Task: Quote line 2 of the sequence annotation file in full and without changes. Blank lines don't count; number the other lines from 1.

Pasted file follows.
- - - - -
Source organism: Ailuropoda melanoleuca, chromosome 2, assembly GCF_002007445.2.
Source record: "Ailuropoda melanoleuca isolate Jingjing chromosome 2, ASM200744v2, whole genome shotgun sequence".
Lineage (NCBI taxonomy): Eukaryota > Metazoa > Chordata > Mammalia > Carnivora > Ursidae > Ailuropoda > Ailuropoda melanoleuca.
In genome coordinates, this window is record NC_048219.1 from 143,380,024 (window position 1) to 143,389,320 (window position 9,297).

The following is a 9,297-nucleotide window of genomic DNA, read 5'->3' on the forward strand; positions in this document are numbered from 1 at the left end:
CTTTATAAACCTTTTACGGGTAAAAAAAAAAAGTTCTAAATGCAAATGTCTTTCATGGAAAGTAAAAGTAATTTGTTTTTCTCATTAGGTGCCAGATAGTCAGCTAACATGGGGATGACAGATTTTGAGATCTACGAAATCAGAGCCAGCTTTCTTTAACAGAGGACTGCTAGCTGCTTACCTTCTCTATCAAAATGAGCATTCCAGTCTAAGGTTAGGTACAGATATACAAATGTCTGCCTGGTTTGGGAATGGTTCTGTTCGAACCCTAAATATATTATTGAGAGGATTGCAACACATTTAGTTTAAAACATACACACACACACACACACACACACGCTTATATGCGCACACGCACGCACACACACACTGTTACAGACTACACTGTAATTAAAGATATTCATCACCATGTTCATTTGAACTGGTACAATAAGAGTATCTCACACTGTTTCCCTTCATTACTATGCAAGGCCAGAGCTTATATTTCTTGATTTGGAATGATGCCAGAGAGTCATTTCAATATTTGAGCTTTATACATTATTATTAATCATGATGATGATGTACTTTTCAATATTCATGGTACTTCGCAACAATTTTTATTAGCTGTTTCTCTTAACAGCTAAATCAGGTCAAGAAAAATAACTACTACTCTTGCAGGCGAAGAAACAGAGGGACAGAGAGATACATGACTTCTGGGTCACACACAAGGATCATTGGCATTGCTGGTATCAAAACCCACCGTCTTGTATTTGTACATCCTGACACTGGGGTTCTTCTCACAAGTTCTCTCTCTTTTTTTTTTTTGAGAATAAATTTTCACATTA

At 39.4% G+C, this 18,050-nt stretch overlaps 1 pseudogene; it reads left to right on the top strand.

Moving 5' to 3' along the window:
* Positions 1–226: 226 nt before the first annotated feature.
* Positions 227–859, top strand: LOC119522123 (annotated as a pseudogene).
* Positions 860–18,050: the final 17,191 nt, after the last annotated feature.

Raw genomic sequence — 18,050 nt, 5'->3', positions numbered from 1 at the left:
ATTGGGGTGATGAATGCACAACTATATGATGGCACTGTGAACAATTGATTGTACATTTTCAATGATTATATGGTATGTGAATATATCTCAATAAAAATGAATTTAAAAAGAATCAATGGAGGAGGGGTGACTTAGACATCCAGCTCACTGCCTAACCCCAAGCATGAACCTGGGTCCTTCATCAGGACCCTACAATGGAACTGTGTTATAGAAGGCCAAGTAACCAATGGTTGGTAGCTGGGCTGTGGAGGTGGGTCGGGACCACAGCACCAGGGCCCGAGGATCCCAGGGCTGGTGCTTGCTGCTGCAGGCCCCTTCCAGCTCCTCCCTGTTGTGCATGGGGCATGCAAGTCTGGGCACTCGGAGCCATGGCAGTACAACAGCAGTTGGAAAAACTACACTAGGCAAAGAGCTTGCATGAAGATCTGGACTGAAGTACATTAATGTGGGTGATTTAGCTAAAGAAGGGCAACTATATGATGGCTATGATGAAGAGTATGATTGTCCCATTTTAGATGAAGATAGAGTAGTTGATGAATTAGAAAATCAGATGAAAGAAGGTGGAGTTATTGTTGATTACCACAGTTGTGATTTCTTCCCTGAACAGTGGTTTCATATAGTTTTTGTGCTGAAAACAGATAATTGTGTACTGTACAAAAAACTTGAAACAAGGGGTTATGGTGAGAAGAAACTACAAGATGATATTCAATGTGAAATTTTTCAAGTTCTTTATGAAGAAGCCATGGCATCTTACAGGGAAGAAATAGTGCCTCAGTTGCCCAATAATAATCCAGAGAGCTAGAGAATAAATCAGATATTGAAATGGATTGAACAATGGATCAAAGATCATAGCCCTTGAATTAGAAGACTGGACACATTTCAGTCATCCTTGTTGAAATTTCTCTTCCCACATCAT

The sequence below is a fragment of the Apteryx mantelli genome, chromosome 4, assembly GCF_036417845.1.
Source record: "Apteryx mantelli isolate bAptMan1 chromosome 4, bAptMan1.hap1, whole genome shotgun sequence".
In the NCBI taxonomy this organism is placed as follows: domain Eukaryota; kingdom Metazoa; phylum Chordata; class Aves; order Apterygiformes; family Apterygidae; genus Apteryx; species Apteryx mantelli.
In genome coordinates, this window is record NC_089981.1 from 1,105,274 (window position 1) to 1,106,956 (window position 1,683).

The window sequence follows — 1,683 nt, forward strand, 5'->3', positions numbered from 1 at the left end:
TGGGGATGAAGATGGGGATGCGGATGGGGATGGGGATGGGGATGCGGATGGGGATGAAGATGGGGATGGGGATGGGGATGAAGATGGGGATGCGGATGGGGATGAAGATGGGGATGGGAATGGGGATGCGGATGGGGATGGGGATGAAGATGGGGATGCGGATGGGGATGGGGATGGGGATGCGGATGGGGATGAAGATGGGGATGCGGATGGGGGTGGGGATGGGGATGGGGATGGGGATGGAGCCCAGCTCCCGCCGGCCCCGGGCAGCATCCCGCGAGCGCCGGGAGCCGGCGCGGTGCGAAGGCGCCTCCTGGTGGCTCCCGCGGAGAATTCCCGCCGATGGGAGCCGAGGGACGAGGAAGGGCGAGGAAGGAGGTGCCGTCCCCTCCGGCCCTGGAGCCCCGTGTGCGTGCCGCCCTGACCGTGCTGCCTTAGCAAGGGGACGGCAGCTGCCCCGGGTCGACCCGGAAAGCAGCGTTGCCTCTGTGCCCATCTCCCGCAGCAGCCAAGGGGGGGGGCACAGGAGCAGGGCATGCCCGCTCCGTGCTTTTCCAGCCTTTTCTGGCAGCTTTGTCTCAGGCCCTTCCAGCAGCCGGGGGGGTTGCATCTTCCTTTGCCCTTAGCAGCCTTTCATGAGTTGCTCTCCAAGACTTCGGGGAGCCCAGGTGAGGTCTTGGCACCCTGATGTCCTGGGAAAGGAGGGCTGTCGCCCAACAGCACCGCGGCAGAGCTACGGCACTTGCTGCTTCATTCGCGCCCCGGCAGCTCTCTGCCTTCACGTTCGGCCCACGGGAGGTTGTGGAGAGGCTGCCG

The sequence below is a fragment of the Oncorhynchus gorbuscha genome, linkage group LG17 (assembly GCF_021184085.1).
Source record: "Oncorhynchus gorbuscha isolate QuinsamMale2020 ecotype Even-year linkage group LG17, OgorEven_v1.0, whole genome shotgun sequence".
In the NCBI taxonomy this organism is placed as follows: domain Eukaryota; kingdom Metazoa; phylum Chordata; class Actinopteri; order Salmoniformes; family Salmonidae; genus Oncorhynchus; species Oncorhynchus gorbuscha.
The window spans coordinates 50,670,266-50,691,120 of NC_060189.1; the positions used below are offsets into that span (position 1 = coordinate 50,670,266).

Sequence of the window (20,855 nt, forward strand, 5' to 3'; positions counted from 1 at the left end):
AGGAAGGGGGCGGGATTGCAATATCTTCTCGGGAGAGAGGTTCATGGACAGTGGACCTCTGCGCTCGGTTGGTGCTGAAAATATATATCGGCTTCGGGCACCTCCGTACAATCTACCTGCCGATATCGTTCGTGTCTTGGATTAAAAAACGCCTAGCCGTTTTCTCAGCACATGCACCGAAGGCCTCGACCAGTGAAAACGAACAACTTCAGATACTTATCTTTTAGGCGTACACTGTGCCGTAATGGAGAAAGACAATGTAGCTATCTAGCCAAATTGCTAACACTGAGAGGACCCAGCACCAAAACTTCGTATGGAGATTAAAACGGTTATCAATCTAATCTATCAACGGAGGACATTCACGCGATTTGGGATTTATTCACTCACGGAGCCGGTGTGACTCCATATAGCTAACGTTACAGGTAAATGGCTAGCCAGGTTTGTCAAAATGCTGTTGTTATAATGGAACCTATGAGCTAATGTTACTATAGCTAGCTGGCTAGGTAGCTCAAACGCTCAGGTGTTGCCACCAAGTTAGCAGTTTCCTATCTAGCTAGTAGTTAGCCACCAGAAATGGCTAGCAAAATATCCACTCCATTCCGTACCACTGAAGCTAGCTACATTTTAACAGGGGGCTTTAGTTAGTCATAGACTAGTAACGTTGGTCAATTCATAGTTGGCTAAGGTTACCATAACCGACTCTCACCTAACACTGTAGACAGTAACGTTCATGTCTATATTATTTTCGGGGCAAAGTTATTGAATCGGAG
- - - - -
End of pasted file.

Source record: "Ailuropoda melanoleuca isolate Jingjing chromosome 2, ASM200744v2, whole genome shotgun sequence".